Local health restrictions, societal shifts, and economic instability took a toll on the restaurant industry in the last couple years. The results: one of the most challenging operational environments in recent history.
Supply chain disruptions
Restaurants, suppliers, and farmers are still playing catch up from food shortages. Ninety-six percent of restaurant operators recently experienced delays or shortages of key food or beverage items.1
Nearly four in five restaurants don't have enough employees to support operations, with 78% of owners citing staffing as their top challenge.2 Many restaurants are forced to cut back hours because they don't have enough employees to complete a full shift.
Delays and shortages all translate to higher operational costs for restaurants. Record inflation and an increase of more than six percent (6.1%) in U.S. food costs is putting an additional squeeze on profit margins.3
The news isn’t good. Some experts predict the restaurant industry won’t fully recover until 2024.4 Nineteen percent of owners think the industry is permanently changed.5
But the restaurant industry has faced adversity before. And still operators and owners evolved, creatively and nimbly meeting challenges as they arose. This time is no different.
Restaurants continue to adjust their business models to serve customers and boost revenue.
In-person dining wasn’t possible during the height of the pandemic. Restaurants were forced to adjust quickly. Many shifted to curbside pickup or delivery, but some new establishments that launched mid-pandemic opened as pickup and delivery only from the start. This works well for consumers, 53% of whom consider takeout or food delivery essential to their new normal.6
Ghost kitchens, cooking spaces set up only for food prep, are also emerging as an option for restaurants that need to offer delivery, takeout, or drive-through services. With this model, multiple restaurants may operate out of the same kitchen space. Ghost kitchens help restaurants reduce overhead, increase revenue, and address staffing shortages.
Technology enables greater efficiency and customer satisfaction.
Eighty-seven percent of restaurant operators, owners and managers say technology adoption was a key factor in surviving the pandemic, noting how technology can help improve the customer experience, streamline operations, and increase profitability.7 For example, menus and final bills can be delivered via QR code or digital check, so servers can focus attention on other areas of the dining experience. Digital menus also offer an enhanced customer experience, where restaurants can suggest items that “pair well” with a meal to increase check totals.
Restaurants are also turning to artificial intelligence (AI) to streamline operations in many areas, including:
Notifying customers of order status and pick-up times.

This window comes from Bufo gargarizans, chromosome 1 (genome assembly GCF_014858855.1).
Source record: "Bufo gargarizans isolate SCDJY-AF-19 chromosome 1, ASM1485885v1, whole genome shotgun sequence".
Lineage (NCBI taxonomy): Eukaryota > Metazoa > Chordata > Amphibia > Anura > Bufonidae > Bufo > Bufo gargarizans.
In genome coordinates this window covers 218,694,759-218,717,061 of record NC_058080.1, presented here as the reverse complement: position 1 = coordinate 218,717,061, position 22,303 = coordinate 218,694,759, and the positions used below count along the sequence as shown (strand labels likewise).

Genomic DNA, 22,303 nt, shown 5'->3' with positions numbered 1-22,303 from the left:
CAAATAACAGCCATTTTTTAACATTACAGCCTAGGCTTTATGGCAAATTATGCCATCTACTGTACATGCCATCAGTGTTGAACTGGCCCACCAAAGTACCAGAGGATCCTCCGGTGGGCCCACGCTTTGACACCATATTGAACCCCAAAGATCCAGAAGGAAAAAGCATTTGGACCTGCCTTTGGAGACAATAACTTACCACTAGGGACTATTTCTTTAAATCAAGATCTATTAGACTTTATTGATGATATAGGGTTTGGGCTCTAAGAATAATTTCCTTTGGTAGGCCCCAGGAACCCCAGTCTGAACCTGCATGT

Voice-activated ordering via AlexaTM and AI-powered kiosks that recognize customers and their preferences – even serving food.
Back-office functions like scheduling and inventory management.
Innovative, guest-focused technology can increase tips by up to 40%,8 while lowering staff turnover by 13%.9
Robots are a fun functional technology for restaurants.
A familiar technology in manufacturing, robots are now joining the restaurant workforce. Restaurants are using robots to perform tasks from taking orders, to preparing and serving food – all to the delight of customers who watch.
Last year, in partnership with Kiwibot, Chic fil-A® piloted a fleet of semi-autonomous robots to make deliveries in select California cities.10 Similarly, Dominoes is working with self-driving, robotic delivery company Nuro. Nuro received the first permit to operate commercially in California, as well as funding from Chipotle.11 Industry expectations are great for robotic delivery, which is projected to reduce delivery times, while also reducing costs.
Countering setbacks with innovation, the restaurant industry’s creativity is one of the most positive stories to come out of the pandemic. For a more in-depth discussion on restaurant banking and finance, contact our Restaurant Finance Group or your Synovus Relationship Manager.
This content is general in nature and does not constitute legal, tax, accounting, financial or investment advice. You are encouraged to consult with competent legal, tax, accounting, financial or investment professionals based on your specific circumstances. We do not make any warranties as to accuracy or completeness of this information, do not endorse any third-party companies, products, or services described here, and take no liability for your use of this information.
National Restaurant Association, “Restaurants are Being Challenged by Rising Food Costs and Supply Chain
Issues,” December 17, 2021
James Beard Foundation, “Restaurants Need Help to Survive the Winter,” December 9, 2021
Successful Farming, “Stability Uncertain After Global Food Prices Surge 28% in 2021,” January 7, 2022
McKinsey & Company, “How Restaurants Can Thrive in the Next Normal,” May 19, 2020
National Restaurant Association, “COVID-19 Restaurant Impact Survey VIII,” September 2021
PBS NewsHour, “How Restaurants Have Innovated to Face the Pandemic,” September 14, 2021
Restaurant Dive, “Report: 50% of Operators Plan to Deploy Automation Tech in 2 to 3 Years,” October 15, 2021
Modern Restaurant Management, “Turning Pain Points into Strengths: How to Create a 360-Degree Dining
Experience,” July 20, 2021
Restaurant Dive, “Why Aren’t Restaurant Workers Coming Back? Here’s What the Data Shows,” September 8,
Restaurant Business, “Chic fil-A is Testing Robot Delivery,” April 13, 2021
Restaurant Business, “Chipotle Invests in Self-Driving Delivery Company Nuro,” March 25, 2021
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